Dating while going through a divorce can have a number of negative effects on the divorce proceedings, both in court and emotionally.
Additionally, while every state is now a no-fault divorce state, marital misconduct can still be considered in some situations.
Ryan and Sally came in for counseling because Sally caught Ryan in an adulterous relationship.
She was hurt and angry and the most important thing in the moment was to care for her soul.
Although many courts don't take children's wishes into consideration, some will, especially under the circumstance where a child is uncomfortable with a parent's new partner.
When one spouse is dating, the other spouse is likely to be resistant to shared custody agreements as well.
Some states have laws stating that a spouse cohabitating with a parter of the opposite sex is presumed to have a decreased need for spousal support.
Dating before a divorce is final is one of the typical issues that causes heightened conflict during a divorce.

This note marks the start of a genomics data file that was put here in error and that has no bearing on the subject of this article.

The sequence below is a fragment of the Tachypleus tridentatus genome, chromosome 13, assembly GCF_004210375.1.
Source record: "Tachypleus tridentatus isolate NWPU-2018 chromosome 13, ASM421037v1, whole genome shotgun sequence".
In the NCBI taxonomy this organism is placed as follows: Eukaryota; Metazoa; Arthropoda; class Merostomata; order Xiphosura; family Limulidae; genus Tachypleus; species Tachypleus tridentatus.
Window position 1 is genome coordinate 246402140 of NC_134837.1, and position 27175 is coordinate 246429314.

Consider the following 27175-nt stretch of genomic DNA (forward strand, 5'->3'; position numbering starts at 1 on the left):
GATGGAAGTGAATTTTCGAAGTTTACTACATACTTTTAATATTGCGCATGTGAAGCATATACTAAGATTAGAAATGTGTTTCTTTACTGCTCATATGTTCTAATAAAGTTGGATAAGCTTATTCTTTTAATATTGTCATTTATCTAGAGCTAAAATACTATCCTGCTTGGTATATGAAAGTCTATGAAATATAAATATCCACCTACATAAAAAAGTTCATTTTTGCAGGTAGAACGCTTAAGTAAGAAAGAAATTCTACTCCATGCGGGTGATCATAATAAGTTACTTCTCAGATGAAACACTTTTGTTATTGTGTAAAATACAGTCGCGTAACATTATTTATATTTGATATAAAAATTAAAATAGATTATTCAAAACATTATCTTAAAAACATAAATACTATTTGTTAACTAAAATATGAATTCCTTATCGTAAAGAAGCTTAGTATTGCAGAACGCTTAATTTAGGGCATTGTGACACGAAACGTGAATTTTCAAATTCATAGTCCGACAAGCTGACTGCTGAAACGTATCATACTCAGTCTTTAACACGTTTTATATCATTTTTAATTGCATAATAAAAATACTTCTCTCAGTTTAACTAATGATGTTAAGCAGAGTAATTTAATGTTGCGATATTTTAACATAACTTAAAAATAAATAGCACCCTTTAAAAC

Dating during separation may not be a big deal, depending on where you live, but it is best if you wait until your divorce is finalized.
The cheating spouse and the third party do not necessarily even have to have a sexual relationship – in some places, a family member who convinces one spouse to leave the other might be liable for alienation of affection (though this is very uncommon).
Another, even less common, suit is one for "criminal conversation." In a criminal conversation suit, the wronged spouse again sues, but for the suit to proceed there must have been a sexual relationship.
Dating during divorce can have legal consequences both for the divorcing spouse and their new partner.
Dating while separated can hold up and complicate the divorce proceedings, can effect custody and visitation decisions, and rarely but possibly, depending on the state, may be grounds for a lawsuit.